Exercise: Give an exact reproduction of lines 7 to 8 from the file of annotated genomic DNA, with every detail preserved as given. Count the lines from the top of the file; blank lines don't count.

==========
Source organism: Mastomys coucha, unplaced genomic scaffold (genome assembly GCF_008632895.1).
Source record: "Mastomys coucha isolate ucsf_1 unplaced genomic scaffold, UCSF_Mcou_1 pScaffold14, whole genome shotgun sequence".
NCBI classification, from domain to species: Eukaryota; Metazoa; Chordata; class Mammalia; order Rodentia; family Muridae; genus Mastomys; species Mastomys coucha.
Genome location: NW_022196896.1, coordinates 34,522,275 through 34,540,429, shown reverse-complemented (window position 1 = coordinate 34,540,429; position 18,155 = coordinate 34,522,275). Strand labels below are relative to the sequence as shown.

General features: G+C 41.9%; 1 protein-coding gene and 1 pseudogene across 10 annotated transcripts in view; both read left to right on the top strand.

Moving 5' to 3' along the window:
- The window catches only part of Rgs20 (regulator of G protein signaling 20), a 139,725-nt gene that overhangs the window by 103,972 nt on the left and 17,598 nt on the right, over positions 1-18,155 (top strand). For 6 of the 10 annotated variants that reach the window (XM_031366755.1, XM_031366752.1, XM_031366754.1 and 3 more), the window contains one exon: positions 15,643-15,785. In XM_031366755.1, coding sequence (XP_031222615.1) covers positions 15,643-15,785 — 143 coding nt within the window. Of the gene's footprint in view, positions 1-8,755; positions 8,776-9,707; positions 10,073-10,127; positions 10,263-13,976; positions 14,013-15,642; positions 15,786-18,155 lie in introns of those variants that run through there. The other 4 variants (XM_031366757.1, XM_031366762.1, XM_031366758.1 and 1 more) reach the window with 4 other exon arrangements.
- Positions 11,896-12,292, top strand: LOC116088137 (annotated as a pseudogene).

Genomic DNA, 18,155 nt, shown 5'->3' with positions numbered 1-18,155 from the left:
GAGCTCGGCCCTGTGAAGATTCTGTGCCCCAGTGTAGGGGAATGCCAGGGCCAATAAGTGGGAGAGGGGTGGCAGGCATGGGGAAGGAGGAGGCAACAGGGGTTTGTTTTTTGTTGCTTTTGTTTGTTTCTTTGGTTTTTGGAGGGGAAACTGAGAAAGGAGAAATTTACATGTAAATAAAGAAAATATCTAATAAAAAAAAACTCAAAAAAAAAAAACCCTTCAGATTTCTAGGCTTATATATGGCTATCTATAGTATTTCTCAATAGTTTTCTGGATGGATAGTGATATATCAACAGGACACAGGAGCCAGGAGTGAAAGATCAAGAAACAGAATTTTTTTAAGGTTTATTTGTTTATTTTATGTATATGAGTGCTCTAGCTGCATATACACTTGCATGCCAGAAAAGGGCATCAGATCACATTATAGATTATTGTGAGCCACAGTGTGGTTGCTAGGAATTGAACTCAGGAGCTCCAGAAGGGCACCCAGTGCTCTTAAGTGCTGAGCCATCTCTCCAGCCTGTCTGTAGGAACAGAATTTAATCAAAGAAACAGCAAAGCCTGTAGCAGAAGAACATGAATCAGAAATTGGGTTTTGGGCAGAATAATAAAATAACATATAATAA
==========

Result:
- The window catches only part of Rgs20 (regulator of G protein signaling 20), a 139,725-nt gene that overhangs the window by 103,972 nt on the left and 17,598 nt on the right, over positions 1-18,155 (top strand). For 6 of the 10 annotated variants that reach the window (XM_031366755.1, XM_031366752.1, XM_031366754.1 and 3 more), the window contains one exon: positions 15,643-15,785. In XM_031366755.1, coding sequence (XP_031222615.1) covers positions 15,643-15,785 — 143 coding nt within the window. Of the gene's footprint in view, positions 1-8,755; positions 8,776-9,707; positions 10,073-10,127; positions 10,263-13,976; positions 14,013-15,642; positions 15,786-18,155 lie in introns of those variants that run through there. The other 4 variants (XM_031366757.1, XM_031366762.1, XM_031366758.1 and 1 more) reach the window with 4 other exon arrangements.
- Positions 11,896-12,292, top strand: LOC116088137 (annotated as a pseudogene).